New London sits on the natural harbor of the River Thames just before it flows into Long Island Sound.
Two hundred years ago New London was one of the top whaling ports in the world, and in 1839 was the landing point of The Amistad.
In a seafaring city like this, you have no choice but to take a boat, sailing to spy on its famous lighthouse.
1. Cross Sound Ferry Lighthouse Tours
Off the coast of New London the waters of Long Island Sound can be treacherous to navigate, which explains the profusion of lighthouses out on the sound within a few miles of the town.
In July and August and the second half of June you can choose between a Classic or Lights & Sights Itinerary.
Each route takes in ten lighthouses, as well as Fort Griswold, Fort Trumbull, General Dynamic’s Electric Boat Division and New London’s historic waterfront.
2. Ocean Beach Park
A place made for one of those timeless summer afternoons, Ocean Beach Park has been hailed by National Geographic as one of the best beaches in the country.
And while you may not want to move from the long, broad crescent of soft pale sand, there’s plenty for families to get up to at the park behind.
And to unwind you could amble along the boardwalk and get a bite at one of the may eateries followed by a treat at the Boardwalk Creamery.
Read : Best Things to Do in Arcadia
3. New London Waterfront District
Set in sumptuous early 19th-century buildings are one-off boutiques, quirky restaurants, performing arts venues and galleries, some of which we’ll cover below.
Walking these streets you’ll be following the footsteps of ocean-going whalers, and historic figures both revered and reviled, like playwright Eugene O’Neill and turncoat Benedict Arnold.
At 76 Federal Street, the St. James Episcopal Church (1850) is endowed with beautiful stained glass by Louis Comfort Tiffany.
4. Fort Trumbull State Park
There is a fortress at this height jutting into the River Thames from the west bank since 1777. That first defense was captured in 1781 during an invasion by Benedict Arnold’s forces in the Revolutionary War.
The fort was repaired in the early 19th century, and used its current design between 1839 and 1852. Fort Trumbull has five sides and four fortifications, capable of accommodating 52 weapons in addition to howitzers for close combat.
It was part of the Third System, a network of 42 fortifications to protect American ports, and in the 20th century it was home to the Naval Underwater Sound Laboratory.
5. Garde Arts Center
An opulent place to catch a show, the centrepiece of the Garde Arts Center is the Garde Theatre, which opened as a movie palace in 1926.
The theatre has a Moroccan-inflected interior, set off by the marvellous 3D bas-relief murals that line the auditorium.
Painted by Vera Leeper (1899-1969), depicting Bedouins, elephants, sand dunes, mountains and sky.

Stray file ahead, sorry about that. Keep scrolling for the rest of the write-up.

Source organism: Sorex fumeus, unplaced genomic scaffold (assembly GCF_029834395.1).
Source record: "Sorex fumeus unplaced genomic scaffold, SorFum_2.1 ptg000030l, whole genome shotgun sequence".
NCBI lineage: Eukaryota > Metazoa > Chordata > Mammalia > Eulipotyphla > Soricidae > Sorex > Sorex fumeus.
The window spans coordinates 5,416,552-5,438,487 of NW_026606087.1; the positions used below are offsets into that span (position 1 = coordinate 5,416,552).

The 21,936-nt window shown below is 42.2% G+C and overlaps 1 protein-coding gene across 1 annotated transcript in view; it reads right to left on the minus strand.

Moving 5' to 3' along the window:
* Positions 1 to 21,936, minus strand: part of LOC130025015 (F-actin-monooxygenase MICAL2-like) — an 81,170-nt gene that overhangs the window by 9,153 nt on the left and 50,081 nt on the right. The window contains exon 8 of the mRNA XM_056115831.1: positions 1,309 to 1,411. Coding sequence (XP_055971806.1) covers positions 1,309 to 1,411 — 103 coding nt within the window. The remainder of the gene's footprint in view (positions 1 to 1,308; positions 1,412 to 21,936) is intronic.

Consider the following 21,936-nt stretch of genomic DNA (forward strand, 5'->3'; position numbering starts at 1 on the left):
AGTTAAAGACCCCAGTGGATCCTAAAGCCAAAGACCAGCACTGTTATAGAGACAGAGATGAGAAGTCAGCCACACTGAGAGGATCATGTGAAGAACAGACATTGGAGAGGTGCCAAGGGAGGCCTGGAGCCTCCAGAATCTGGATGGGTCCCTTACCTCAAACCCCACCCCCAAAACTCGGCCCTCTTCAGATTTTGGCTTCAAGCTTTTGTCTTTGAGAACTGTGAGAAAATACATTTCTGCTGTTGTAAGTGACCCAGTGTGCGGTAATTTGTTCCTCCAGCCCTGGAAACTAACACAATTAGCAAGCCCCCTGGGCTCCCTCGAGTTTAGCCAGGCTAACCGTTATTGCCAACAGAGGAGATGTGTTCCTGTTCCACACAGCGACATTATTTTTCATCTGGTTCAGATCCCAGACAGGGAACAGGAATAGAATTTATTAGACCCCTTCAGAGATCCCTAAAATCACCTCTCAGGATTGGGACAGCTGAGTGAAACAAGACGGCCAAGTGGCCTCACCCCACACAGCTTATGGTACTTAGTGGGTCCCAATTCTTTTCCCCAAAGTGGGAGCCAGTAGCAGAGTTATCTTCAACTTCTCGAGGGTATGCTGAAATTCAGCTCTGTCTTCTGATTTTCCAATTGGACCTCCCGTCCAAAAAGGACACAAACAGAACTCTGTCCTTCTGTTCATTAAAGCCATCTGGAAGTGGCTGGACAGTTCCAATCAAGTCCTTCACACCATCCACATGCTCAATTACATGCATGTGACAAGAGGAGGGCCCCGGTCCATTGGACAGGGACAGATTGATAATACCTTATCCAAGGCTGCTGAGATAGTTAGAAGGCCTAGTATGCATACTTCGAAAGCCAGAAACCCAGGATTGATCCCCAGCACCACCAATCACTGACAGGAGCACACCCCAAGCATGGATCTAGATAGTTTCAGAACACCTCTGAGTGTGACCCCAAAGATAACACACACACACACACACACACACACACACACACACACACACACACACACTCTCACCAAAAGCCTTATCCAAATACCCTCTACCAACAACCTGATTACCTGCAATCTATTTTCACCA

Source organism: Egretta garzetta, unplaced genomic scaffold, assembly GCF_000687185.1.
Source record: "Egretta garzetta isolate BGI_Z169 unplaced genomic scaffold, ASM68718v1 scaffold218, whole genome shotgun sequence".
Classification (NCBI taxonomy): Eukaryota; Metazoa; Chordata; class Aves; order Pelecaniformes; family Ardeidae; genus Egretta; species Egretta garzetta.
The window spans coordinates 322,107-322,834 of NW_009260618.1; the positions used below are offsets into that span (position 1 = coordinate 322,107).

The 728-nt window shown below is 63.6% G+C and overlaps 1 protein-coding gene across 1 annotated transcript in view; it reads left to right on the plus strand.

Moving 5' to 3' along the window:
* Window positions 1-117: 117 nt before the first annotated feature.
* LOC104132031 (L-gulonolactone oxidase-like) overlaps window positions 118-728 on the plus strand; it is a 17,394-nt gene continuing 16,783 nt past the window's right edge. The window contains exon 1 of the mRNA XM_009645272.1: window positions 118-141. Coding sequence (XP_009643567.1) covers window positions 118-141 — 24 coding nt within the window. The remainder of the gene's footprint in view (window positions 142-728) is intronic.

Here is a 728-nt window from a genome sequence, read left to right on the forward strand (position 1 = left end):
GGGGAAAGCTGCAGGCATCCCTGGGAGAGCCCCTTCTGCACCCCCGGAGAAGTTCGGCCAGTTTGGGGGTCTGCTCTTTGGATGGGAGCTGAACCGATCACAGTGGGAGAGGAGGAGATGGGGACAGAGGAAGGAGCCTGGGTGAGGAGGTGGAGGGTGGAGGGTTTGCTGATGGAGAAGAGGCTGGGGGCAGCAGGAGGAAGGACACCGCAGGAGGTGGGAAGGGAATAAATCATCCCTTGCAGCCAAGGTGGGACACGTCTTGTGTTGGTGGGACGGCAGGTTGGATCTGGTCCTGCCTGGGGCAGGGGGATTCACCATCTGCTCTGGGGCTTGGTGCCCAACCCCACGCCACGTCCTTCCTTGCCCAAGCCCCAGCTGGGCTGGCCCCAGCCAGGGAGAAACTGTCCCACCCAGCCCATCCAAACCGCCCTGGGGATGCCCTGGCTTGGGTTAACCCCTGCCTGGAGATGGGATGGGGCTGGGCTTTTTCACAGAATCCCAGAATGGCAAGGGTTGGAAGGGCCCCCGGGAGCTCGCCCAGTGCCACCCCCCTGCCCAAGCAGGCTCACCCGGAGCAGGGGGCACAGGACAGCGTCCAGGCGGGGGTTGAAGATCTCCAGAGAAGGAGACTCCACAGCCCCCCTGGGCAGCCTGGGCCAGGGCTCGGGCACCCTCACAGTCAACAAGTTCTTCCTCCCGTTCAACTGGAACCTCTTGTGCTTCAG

6. Lyman Allyn Art Museum
In a solemn Neoclassical building, constructed from local granite and in 12 acres of gardens and lawns, the Lyman Allyn Art Museum dates from 1930.
The collection here runs to more than 10,000 pieces, from Europe, the Americas, Africa and Asia, and dating from the 16th century to the present.
There are works by Ingres, Poussin, Tiepole and Charles LeBrun, but the museum really shines for its collection of American Art, representing the Hudson River School, the Aesthetic Movement and Impressionism.
7. Custom House Maritime Museum
The New London Maritime Society, which cares for the New London Ledge Light, the Race Rock Light and New London Harbor Light is headquartered at the stately Custom House, a Neoclassical edifice from 1833.
This building is constructed from granite of different shades, with rusticated blocks as the main material, and smooth, lighter toned stone for the Doric columns on its porch and the pilasters that flank the main facade.
In 1839 New London’s Custom House was the landing site of La Amistad, the famous Spanish slave ship captured in a revolt, resulting in a court case that edged America closer to abolition.
8. Submarine Force Library & Museum
The United States Navy’s main submarine base on the East Coast is on the opposite bank of the Thames River in Groton.
This puts a first-class museum managed by Naval History and Heritage Command mere minutes away.
The main attraction at the Submarine Force Library & Museum is the USS Nautilus berthed out front.
9. Hempsted Houses
One of the oldest surviving houses in Connecticut can be found in New London.
The Joshua Hempsted House went up around 1678, and at this time was the birthplace of Joshua Hempsted the second.
His diary would prove to be one of the most reliable documents for life in colonial New England, detailing the life of his slave Adam Jackson, who lived on the property for more than 30 years.
10. Block Island Express Ferry
Pick a sunny day and there’s no better place to pass a few hours than Block Island, off the tip of Long Island and to the south of Rhode Island.
At this time of year the Block Island Express ferry departs New Island up to five times a day for a crossing time of one hour and 20 minutes.
Once you land at Old Harbor you can spend the day cycling and hiking, and seeking out landmarks, both natural and manmade.